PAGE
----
If you have an ACS member number, please enter it here so we can link this account to your membership. (optional)

ACS values your privacy. By submitting your information, you are gaining access to C&EN and subscribing to our weekly newsletter. We use the information you provide to make your reading experience better, and we will never sell your data to third party members.


ACS News

Global Version of Responsible Care Launched

by Rick Mullin
May 9, 2005 | A version of this story appeared in Volume 83, Issue 19


A "global charter" for Responsible Care was introduced last week at the American Chemistry Council’s (ACC) annual conference on the international health, safety, and environmental management initiative.

Terry F. Yosie, ACC's vice president for Responsible Care, said the charter, developed by an international group of CEOs over the past year, defines a set of "core elements" for implementing Responsible Care in the 52 countries in which the chemical industry has committed to the program.

According to Yosie, even though Responsible Care has been a global industry initiative for more than a decade, there were still widespread regional inconsistencies. "There were 52 versions" of Responsible Care, he said at a press conference at the event, held in Las Vegas. "Now there is one integrated and global version."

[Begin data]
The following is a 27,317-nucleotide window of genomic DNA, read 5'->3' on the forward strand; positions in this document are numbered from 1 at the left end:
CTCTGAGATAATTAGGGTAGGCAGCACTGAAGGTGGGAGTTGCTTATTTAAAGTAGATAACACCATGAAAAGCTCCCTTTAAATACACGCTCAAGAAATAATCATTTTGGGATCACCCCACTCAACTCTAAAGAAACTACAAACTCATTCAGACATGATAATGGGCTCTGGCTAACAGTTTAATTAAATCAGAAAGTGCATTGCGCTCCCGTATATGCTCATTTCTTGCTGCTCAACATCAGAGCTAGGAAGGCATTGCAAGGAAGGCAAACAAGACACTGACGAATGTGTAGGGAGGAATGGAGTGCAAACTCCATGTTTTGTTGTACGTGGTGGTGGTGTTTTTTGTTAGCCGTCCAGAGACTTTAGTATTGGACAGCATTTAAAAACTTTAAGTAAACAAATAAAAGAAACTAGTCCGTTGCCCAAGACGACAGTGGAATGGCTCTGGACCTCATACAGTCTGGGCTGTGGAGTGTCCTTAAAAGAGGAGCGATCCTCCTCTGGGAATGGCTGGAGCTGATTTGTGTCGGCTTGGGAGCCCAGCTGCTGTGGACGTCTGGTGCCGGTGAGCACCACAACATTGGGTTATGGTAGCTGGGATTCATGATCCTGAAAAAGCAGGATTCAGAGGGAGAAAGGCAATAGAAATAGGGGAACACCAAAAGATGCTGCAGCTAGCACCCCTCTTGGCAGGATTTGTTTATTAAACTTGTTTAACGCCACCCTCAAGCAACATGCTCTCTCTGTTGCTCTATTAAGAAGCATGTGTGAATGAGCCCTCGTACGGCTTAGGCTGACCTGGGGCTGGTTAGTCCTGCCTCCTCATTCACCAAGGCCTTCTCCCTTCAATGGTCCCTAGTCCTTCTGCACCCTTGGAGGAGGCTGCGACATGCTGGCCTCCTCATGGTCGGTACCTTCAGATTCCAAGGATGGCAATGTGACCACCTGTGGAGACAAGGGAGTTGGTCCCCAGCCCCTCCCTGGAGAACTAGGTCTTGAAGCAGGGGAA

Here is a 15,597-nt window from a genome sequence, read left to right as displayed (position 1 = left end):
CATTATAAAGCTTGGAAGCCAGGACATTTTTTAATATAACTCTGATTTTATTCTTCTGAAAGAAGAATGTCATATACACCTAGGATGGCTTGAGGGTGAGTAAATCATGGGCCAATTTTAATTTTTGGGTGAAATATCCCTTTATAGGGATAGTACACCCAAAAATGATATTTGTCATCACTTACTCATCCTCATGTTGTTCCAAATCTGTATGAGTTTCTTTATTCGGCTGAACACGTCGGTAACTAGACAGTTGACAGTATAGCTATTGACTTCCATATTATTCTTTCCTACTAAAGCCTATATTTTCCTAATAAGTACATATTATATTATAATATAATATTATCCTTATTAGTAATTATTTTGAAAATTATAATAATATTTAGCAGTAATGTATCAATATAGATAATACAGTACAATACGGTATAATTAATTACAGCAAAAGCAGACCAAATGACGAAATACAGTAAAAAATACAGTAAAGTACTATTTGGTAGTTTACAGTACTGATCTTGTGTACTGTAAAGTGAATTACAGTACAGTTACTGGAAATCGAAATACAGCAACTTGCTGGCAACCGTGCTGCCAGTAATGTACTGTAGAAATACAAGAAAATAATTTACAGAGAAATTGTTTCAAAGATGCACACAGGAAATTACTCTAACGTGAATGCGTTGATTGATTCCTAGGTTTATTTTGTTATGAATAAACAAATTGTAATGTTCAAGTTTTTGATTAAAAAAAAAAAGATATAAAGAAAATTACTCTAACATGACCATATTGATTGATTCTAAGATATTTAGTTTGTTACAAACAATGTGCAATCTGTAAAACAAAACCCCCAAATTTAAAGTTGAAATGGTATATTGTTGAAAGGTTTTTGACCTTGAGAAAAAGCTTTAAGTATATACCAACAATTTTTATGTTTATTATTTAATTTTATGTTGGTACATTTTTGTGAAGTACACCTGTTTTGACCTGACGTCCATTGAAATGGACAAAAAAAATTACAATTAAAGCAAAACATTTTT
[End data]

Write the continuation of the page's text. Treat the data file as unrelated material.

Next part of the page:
Yosie acknowledged that variances persist for third-party verification of corporate Responsible Care compliance. He said that some countries are considering adopting the RC 14001 standard, which is employed in the U.S. to verify compliance. RC 14001 is a combination of Responsible Care and the International Organization for Standardization's ISO 14001 environmental management code.

Commenting on the initiative's progress over the past year, Fran Keeth, CEO of Shell Chemical LP and chairman of the ACC board committee on Responsible Care, noted that its new security code has been recognized by federal and state government agencies as a model for industry security management. In particular, she said, it has been cited by former secretary of homeland security Tom Ridge and the states of Maryland and New Jersey.


This article has been sent to the following recipient:

Chemistry matters. Join us to get the news you need.